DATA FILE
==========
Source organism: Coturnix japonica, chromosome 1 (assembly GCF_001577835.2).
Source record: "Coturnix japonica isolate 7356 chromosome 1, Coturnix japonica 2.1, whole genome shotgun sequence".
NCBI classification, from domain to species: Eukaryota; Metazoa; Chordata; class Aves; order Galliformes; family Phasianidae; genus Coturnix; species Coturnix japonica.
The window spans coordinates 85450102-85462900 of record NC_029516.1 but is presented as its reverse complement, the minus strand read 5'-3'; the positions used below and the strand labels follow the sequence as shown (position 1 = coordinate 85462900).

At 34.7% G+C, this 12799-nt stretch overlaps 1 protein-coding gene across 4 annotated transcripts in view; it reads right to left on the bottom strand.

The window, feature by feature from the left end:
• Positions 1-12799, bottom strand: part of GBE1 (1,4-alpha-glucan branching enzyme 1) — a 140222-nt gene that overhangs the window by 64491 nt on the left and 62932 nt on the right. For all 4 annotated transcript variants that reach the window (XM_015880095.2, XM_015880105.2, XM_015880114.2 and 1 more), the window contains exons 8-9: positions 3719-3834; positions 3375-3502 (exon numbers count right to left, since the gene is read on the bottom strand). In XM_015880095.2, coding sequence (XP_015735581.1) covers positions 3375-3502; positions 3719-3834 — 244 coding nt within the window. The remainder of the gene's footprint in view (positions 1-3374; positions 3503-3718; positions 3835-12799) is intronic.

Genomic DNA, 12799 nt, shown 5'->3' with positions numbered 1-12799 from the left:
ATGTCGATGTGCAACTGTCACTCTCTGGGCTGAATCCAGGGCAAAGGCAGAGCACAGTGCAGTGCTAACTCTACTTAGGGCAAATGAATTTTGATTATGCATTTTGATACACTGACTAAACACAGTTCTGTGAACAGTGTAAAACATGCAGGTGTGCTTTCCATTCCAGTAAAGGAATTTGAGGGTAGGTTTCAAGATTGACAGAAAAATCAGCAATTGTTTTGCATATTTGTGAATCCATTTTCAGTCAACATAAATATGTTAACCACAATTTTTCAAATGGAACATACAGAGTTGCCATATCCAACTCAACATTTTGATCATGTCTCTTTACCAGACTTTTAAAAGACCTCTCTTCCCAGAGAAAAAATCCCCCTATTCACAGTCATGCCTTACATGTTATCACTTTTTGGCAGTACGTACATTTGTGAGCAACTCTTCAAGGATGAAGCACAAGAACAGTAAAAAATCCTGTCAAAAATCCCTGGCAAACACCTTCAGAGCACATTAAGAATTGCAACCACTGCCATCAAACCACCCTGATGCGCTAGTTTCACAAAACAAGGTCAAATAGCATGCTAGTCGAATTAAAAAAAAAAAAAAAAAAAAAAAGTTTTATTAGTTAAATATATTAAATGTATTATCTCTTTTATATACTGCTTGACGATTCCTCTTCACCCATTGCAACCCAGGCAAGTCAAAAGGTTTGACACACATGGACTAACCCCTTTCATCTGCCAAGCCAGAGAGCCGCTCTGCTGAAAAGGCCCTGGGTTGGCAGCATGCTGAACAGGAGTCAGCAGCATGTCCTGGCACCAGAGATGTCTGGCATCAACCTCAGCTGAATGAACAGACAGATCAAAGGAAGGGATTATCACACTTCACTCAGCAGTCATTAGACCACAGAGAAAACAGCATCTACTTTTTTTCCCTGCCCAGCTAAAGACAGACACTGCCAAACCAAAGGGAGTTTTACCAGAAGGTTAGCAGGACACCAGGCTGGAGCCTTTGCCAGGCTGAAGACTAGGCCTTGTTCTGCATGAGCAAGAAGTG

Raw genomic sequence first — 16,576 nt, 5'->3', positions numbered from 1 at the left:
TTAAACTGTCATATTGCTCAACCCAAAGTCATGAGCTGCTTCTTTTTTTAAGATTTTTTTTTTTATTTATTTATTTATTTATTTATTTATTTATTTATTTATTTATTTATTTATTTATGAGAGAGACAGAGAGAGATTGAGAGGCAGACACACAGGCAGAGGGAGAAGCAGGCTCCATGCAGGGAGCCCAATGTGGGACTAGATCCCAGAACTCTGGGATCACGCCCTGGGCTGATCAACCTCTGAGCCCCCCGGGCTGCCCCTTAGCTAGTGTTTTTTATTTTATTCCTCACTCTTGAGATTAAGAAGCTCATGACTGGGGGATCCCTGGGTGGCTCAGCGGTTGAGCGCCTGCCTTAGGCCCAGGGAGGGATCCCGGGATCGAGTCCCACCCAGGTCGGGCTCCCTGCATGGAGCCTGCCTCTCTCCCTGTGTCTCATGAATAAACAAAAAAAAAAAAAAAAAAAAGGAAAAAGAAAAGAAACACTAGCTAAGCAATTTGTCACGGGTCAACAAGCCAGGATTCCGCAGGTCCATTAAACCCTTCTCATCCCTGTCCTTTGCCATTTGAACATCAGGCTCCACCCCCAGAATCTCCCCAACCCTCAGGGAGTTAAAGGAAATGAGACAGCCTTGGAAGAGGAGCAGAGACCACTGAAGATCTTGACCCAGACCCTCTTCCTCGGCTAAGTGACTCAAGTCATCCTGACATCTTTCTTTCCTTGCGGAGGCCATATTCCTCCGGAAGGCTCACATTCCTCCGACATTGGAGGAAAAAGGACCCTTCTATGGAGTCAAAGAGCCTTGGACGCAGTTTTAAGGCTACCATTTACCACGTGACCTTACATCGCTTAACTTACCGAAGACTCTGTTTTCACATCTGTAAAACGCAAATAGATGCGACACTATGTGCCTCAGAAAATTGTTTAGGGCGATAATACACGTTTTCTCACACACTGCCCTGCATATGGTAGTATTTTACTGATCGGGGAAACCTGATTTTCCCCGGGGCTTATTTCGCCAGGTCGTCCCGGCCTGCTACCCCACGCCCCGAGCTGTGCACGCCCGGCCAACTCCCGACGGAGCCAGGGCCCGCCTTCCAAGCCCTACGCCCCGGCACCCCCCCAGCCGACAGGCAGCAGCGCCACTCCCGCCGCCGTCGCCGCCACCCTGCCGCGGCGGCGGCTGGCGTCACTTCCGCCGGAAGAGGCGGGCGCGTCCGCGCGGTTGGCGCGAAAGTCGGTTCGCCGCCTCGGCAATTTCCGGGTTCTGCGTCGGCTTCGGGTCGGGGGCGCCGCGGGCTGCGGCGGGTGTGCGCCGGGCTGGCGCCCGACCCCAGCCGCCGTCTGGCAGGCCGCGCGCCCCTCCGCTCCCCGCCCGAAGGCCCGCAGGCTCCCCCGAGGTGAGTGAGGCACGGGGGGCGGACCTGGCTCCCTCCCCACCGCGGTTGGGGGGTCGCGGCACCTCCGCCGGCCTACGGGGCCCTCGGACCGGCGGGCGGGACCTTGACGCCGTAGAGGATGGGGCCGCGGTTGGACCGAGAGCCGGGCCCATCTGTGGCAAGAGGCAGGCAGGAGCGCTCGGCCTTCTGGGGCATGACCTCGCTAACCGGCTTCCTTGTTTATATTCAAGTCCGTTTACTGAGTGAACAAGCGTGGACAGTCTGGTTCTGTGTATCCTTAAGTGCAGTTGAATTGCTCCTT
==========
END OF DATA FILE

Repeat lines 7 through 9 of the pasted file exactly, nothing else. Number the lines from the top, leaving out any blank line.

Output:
• Positions 1-12799, bottom strand: part of GBE1 (1,4-alpha-glucan branching enzyme 1) — a 140222-nt gene that overhangs the window by 64491 nt on the left and 62932 nt on the right. For all 4 annotated transcript variants that reach the window (XM_015880095.2, XM_015880105.2, XM_015880114.2 and 1 more), the window contains exons 8-9: positions 3719-3834; positions 3375-3502 (exon numbers count right to left, since the gene is read on the bottom strand). In XM_015880095.2, coding sequence (XP_015735581.1) covers positions 3375-3502; positions 3719-3834 — 244 coding nt within the window. The remainder of the gene's footprint in view (positions 1-3374; positions 3503-3718; positions 3835-12799) is intronic.

Genomic DNA, 12799 nt, shown 5'->3' with positions numbered 1-12799 from the left:
ATGTCGATGTGCAACTGTCACTCTCTGGGCTGAATCCAGGGCAAAGGCAGAGCACAGTGCAGTGCTAACTCTACTTAGGGCAAATGAATTTTGATTATGCATTTTGATACACTGACTAAACACAGTTCTGTGAACAGTGTAAAACATGCAGGTGTGCTTTCCATTCCAGTAAAGGAATTTGAGGGTAGGTTTCAAGATTGACAGAAAAATCAGCAATTGTTTTGCATATTTGTGAATCCATTTTCAGTCAACATAAATATGTTAACCACAATTTTTCAAATGGAACATACAGAGTTGCCATATCCAACTCAACATTTTGATCATGTCTCTTTACCAGACTTTTAAAAGACCTCTCTTCCCAGAGAAAAAATCCCCCTATTCACAGTCATGCCTTACATGTTATCACTTTTTGGCAGTACGTACATTTGTGAGCAACTCTTCAAGGATGAAGCACAAGAACAGTAAAAAATCCTGTCAAAAATCCCTGGCAAACACCTTCAGAGCACATTAAGAATTGCAACCACTGCCATCAAACCACCCTGATGCGCTAGTTTCACAAAACAAGGTCAAATAGCATGCTAGTCGAATTAAAAAAAAAAAAAAAAAAAAAAAGTTTTATTAGTTAAATATATTAAATGTATTATCTCTTTTATATACTGCTTGACGATTCCTCTTCACCCATTGCAACCCAGGCAAGTCAAAAGGTTTGACACACATGGACTAACCCCTTTCATCTGCCAAGCCAGAGAGCCGCTCTGCTGAAAAGGCCCTGGGTTGGCAGCATGCTGAACAGGAGTCAGCAGCATGTCCTGGCACCAGAGATGTCTGGCATCAACCTCAGCTGAATGAACAGACAGATCAAAGGAAGGGATTATCACACTTCACTCAGCAGTCATTAGACCACAGAGAAAACAGCATCTACTTTTTTTCCCTGCCCAGCTAAAGACAGACACTGCCAAACCAAAGGGAGTTTTACCAGAAGGTTAGCAGGACACCAGGCTGGAGCCTTTGCCAGGCTGAAGACTAGGCCTTGTTCTGCATGAGCAAGAAGTG